We’d love to hear from you! Follow us on Twitter @TranslateMonth #TranslationMonth, join our mailing list, submit a translation month event, or like our Facebook page. We hope you’ll join us and celebrate your favorite translations of writers from all over the world in September and beyond.

Click here to read Vincent’s Room by Hall Gardner translated into French by
Anne Gayet-Turner.

—Claudia Serea and Loren Kleinman

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Futurism is the Future: Four Translations of Russian Futurist Poets with an Essay by Basil Lvoff

We’re delighted to present today four new translations of Russian Futurist Poets translated by Basil Lvoff, accompanied by an insightful essay that provides historical context, personal details from the lives of the poets, and illuminating process notes. We hope you’ll enjoy Lvoff’s erudite article and his fun selection of poems as much as we did.

We’d love to hear what you think!
National Translation Month is a great community with over 6,000 fans across all social media and growing. Find us on Twitter @TranslateMonth, share using #TranslationMonth, join our mailing list, submit a translation month event, or like our Facebook page. And celebrate your favorite poets in translation this September and beyond.

Click here to read Futurism is the Future: Four Translations of Russian Futurist Poetswith an Essay by Basil Lvoff

—Claudia Serea and Loren Kleinman

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Welcome to National Translation Month 2021!

If it’s September, it’s National Translation Month! Time to celebrate translators and authors from around the world with exciting new selections of poetry and prose in translation, virtual and in-person readings, and social media campaigns. As we come out of the pandemic, we have even a stronger need for community and engagement, so we hope you’ll join us in our month-long celebration.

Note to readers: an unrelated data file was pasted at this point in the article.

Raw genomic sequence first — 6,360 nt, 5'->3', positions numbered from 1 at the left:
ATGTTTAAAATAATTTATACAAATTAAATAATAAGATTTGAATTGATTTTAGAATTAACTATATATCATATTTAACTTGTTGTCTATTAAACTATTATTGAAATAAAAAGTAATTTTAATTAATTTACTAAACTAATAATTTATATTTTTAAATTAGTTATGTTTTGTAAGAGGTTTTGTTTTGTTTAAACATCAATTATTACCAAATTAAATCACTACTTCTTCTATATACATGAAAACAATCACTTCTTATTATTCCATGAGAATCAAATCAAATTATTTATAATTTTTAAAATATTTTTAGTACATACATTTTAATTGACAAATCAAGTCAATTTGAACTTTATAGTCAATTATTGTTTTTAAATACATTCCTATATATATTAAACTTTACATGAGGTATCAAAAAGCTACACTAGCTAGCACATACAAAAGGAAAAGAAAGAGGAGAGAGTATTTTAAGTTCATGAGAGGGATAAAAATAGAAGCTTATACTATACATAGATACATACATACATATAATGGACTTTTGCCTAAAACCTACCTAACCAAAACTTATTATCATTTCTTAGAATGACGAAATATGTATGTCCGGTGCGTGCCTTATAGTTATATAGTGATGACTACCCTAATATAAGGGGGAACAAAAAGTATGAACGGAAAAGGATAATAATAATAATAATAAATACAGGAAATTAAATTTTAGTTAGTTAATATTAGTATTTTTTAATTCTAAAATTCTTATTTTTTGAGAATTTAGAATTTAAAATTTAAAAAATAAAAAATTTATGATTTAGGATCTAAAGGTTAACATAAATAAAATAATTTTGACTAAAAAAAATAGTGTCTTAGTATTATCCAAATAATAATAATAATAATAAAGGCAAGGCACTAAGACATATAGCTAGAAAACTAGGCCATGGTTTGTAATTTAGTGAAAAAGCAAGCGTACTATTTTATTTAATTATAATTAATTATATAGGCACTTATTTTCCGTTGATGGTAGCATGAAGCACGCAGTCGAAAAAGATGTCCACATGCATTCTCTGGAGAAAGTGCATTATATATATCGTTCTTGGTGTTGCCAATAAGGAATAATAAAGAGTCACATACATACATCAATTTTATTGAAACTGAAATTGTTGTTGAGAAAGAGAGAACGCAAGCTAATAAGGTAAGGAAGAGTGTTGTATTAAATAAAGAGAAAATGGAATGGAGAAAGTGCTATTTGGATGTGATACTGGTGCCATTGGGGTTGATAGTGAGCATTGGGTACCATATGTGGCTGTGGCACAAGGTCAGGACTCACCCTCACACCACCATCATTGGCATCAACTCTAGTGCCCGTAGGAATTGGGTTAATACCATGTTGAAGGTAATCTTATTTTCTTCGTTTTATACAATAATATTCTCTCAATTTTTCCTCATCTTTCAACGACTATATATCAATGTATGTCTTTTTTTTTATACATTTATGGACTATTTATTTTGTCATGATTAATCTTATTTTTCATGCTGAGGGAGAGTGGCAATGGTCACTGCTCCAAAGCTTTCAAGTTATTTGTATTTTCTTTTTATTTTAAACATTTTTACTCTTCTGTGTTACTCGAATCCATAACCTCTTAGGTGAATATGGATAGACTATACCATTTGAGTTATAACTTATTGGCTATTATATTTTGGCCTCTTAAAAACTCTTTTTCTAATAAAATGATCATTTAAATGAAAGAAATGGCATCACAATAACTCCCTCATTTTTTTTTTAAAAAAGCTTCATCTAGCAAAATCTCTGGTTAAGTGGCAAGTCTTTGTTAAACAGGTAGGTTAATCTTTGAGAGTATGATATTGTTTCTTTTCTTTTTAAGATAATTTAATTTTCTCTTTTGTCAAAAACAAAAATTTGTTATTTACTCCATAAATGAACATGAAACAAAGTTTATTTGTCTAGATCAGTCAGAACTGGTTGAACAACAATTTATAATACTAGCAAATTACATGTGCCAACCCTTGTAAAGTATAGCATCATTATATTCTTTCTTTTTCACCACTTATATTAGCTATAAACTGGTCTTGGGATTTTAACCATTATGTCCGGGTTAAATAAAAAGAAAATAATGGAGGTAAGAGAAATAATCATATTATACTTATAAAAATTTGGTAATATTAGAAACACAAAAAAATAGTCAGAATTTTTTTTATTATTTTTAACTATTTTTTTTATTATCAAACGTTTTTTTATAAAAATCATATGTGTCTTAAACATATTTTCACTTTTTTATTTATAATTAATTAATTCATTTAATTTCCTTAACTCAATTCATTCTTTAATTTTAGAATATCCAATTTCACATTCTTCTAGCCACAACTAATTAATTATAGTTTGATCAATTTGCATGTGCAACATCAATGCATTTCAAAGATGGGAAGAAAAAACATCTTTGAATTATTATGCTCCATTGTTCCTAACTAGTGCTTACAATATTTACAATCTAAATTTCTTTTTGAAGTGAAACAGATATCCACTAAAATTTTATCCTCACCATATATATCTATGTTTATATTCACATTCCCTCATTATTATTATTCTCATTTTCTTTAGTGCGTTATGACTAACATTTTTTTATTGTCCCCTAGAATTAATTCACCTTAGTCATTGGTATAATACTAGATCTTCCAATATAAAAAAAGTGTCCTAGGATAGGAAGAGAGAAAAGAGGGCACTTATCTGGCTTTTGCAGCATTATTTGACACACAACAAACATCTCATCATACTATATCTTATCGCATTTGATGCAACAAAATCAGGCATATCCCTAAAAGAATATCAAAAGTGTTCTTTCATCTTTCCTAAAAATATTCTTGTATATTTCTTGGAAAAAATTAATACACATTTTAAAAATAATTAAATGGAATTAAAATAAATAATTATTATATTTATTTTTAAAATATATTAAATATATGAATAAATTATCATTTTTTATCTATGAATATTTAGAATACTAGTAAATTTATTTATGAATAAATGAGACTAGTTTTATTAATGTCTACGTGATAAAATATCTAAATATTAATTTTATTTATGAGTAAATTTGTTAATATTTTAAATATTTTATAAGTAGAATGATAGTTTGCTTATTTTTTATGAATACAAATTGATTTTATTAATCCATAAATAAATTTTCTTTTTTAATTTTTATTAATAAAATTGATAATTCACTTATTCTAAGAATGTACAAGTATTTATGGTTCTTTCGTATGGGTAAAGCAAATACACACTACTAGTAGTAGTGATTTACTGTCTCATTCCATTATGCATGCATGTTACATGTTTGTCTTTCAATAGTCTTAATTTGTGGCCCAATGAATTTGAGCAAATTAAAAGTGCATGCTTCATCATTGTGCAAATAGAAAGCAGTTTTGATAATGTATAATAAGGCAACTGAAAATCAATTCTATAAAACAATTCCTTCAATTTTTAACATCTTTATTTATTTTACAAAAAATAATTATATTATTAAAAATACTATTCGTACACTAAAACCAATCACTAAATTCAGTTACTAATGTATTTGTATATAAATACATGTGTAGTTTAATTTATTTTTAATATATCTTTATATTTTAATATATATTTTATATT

For our 9th annual edition, we have selected translations of texts written in Romanian, Russian, Spanish, Chinese, French, Farsi, and, in premiere, Cebuano, Filipino, and Nepali. Don’t miss our spotlights on women translators and Nepali poets throughout the month! We hope you’ll be delighted and surprised every day in September, discovering new worlds with each new text.

To participate in #TranslationMonth, visit our web site for ideas or submit your event by emailing us at nationaltranslationmonth@gmail.com.  We’ll list it on our site and advertise it on social media and in our newsletters.

We’d love to hear from you! Find us on Twitter @TranslateMonth, share your favorite translations using #TranslationMonth, join our mailing list, and like our Facebook page.

Let’s get started with four new translations of Russian Futurist Poets translated by Basil Lvoff, accompanied by an insightful essay that provides historical context, personal details from the lives of the poets, and illuminating process notes. We hope you’ll enjoy Lvoff’s erudite article and his fun selection of poems as much as we did.

Happy National Translation Month and happy reading!

—Claudia Serea and Loren Kleinman